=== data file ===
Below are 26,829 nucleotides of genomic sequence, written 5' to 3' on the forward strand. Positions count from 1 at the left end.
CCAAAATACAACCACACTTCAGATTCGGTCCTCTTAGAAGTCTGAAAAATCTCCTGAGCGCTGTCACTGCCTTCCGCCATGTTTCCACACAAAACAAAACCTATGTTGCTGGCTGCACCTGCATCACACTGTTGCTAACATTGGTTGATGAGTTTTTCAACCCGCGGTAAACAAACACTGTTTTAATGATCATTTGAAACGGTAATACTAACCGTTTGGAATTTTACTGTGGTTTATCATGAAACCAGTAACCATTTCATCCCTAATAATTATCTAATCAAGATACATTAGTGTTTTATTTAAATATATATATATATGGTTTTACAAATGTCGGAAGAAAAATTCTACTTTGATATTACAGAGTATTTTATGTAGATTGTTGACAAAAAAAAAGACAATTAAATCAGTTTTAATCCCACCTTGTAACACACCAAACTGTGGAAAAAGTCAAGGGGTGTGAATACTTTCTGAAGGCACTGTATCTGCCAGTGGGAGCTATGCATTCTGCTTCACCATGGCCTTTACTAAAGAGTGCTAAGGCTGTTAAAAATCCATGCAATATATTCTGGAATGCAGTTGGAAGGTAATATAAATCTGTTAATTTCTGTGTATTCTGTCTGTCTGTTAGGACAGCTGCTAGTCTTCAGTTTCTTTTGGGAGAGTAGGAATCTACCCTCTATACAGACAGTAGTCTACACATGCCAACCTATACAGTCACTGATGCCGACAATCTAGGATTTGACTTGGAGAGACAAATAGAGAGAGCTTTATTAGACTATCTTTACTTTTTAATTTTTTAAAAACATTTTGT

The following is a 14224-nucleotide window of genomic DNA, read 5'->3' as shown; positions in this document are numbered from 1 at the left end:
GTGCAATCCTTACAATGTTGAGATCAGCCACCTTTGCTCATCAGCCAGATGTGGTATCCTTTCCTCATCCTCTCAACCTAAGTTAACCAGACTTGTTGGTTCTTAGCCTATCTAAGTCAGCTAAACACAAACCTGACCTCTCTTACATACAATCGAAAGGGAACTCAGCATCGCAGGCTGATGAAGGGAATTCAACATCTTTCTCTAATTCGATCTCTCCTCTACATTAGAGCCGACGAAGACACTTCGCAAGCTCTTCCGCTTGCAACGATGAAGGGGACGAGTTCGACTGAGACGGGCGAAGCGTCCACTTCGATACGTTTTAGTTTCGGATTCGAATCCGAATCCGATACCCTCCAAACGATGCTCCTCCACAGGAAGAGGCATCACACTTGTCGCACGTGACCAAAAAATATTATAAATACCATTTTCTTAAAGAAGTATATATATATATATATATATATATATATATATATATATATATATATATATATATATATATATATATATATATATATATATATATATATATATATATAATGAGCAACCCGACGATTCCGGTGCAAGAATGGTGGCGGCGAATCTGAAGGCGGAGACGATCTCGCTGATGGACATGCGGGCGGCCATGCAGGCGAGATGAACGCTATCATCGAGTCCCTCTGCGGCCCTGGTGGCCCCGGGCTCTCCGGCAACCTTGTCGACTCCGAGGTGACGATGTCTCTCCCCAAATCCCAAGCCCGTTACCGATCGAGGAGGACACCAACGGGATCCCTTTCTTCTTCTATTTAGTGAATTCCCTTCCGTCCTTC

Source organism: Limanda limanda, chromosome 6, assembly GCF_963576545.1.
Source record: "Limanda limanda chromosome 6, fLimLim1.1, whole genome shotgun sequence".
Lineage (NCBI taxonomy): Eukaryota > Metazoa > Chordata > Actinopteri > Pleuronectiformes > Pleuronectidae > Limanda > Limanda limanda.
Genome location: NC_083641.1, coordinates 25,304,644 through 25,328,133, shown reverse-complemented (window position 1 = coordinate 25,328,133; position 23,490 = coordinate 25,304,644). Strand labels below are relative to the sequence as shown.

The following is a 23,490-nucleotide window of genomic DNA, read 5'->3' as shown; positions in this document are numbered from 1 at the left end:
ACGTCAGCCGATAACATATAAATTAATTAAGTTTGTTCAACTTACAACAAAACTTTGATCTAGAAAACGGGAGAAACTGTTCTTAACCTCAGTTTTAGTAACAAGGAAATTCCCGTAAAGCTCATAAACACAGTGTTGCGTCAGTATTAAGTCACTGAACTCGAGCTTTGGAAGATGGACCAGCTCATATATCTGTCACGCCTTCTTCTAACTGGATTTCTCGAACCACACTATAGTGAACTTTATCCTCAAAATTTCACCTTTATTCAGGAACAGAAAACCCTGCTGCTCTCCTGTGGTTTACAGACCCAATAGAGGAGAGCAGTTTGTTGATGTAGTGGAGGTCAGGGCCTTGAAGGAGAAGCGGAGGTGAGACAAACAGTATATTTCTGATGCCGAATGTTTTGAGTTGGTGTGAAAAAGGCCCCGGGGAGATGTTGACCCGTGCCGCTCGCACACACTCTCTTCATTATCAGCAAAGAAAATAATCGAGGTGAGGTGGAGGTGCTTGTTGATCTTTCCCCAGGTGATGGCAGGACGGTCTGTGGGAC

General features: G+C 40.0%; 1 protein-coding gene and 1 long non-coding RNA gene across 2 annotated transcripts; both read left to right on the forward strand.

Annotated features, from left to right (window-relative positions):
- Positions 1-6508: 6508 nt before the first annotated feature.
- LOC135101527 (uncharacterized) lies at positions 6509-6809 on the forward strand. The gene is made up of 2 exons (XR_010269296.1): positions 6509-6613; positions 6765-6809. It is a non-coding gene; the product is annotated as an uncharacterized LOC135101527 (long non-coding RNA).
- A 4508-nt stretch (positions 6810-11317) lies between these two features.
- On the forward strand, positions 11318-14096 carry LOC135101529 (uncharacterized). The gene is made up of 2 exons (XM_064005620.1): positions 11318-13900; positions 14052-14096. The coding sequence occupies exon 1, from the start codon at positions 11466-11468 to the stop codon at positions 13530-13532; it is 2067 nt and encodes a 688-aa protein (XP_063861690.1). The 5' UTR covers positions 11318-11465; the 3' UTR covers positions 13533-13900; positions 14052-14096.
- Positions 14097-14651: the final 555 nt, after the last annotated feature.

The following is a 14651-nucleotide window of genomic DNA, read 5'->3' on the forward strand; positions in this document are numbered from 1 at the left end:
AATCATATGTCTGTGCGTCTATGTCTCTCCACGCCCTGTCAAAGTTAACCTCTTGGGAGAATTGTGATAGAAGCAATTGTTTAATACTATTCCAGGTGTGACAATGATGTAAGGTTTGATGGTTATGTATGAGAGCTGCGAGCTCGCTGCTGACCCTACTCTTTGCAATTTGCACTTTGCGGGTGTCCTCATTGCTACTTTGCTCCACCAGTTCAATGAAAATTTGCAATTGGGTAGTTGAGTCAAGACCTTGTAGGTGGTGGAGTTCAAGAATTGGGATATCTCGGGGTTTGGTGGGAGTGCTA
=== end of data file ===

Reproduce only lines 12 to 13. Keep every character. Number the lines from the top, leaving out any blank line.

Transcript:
Annotated features, from left to right (window-relative positions):
- Positions 1-6508: 6508 nt before the first annotated feature.